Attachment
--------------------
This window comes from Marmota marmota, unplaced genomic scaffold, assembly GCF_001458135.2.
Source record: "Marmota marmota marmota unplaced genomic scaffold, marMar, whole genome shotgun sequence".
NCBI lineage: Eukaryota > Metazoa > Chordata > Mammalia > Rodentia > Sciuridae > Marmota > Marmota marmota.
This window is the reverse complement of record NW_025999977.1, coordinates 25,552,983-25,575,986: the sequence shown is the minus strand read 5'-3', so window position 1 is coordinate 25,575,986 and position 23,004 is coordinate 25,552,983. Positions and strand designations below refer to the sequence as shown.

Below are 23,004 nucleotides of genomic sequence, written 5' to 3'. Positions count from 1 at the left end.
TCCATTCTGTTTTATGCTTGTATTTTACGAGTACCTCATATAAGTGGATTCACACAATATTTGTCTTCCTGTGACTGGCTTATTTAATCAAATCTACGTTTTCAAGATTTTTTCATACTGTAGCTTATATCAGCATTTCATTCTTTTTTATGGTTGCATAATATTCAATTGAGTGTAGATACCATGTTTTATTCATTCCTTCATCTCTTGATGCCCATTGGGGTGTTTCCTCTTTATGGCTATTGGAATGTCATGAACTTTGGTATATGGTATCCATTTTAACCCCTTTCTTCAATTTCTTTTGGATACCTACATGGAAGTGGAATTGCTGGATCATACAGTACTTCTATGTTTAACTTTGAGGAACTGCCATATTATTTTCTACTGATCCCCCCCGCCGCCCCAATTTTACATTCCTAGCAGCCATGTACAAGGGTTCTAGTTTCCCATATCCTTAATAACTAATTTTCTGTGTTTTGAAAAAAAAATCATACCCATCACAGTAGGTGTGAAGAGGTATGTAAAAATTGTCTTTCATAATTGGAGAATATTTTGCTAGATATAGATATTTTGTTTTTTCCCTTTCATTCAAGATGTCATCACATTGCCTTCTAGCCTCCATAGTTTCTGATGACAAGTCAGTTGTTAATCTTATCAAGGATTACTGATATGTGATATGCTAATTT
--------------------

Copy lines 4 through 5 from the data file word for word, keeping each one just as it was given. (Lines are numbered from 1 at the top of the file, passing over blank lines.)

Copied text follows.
This window is the reverse complement of record NW_025999977.1, coordinates 25,552,983-25,575,986: the sequence shown is the minus strand read 5'-3', so window position 1 is coordinate 25,575,986 and position 23,004 is coordinate 25,552,983. Positions and strand designations below refer to the sequence as shown.

Below are 23,004 nucleotides of genomic sequence, written 5' to 3'. Positions count from 1 at the left end.